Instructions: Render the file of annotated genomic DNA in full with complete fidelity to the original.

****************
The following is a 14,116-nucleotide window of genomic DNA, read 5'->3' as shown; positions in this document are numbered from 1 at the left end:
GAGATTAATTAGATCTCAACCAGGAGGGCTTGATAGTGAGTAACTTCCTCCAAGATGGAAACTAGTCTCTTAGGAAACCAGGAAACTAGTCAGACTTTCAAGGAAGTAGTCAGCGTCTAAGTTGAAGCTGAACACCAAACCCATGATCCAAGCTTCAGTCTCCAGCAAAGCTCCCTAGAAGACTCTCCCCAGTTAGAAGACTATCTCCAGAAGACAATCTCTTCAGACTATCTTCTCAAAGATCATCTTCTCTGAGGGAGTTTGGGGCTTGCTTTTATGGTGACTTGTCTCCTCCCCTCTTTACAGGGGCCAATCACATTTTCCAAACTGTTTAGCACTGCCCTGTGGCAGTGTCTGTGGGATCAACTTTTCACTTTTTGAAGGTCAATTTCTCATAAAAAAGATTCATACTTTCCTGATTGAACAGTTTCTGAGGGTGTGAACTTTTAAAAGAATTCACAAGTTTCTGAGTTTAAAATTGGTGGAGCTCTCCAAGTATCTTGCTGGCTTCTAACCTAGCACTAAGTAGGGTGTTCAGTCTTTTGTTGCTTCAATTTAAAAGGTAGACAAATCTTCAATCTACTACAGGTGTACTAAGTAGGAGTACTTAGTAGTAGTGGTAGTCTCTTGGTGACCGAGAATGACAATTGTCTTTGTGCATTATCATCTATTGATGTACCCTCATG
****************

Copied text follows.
The following is a 14,116-nucleotide window of genomic DNA, read 5'->3' as shown; positions in this document are numbered from 1 at the left end:
GAGATTAATTAGATCTCAACCAGGAGGGCTTGATAGTGAGTAACTTCCTCCAAGATGGAAACTAGTCTCTTAGGAAACCAGGAAACTAGTCAGACTTTCAAGGAAGTAGTCAGCGTCTAAGTTGAAGCTGAACACCAAACCCATGATCCAAGCTTCAGTCTCCAGCAAAGCTCCCTAGAAGACTCTCCCCAGTTAGAAGACTATCTCCAGAAGACAATCTCTTCAGACTATCTTCTCAAAGATCATCTTCTCTGAGGGAGTTTGGGGCTTGCTTTTATGGTGACTTGTCTCCTCCCCTCTTTACAGGGGCCAATCACATTTTCCAAACTGTTTAGCACTGCCCTGTGGCAGTGTCTGTGGGATCAACTTTTCACTTTTTGAAGGTCAATTTCTCATAAAAAAGATTCATACTTTCCTGATTGAACAGTTTCTGAGGGTGTGAACTTTTAAAAGAATTCACAAGTTTCTGAGTTTAAAATTGGTGGAGCTCTCCAAGTATCTTGCTGGCTTCTAACCTAGCACTAAGTAGGGTGTTCAGTCTTTTGTTGCTTCAATTTAAAAGGTAGACAAATCTTCAATCTACTACAGGTGTACTAAGTAGGAGTACTTAGTAGTAGTGGTAGTCTCTTGGTGACCGAGAATGACAATTGTCTTTGTGCATTATCATCTATTGATGTACCCTCATG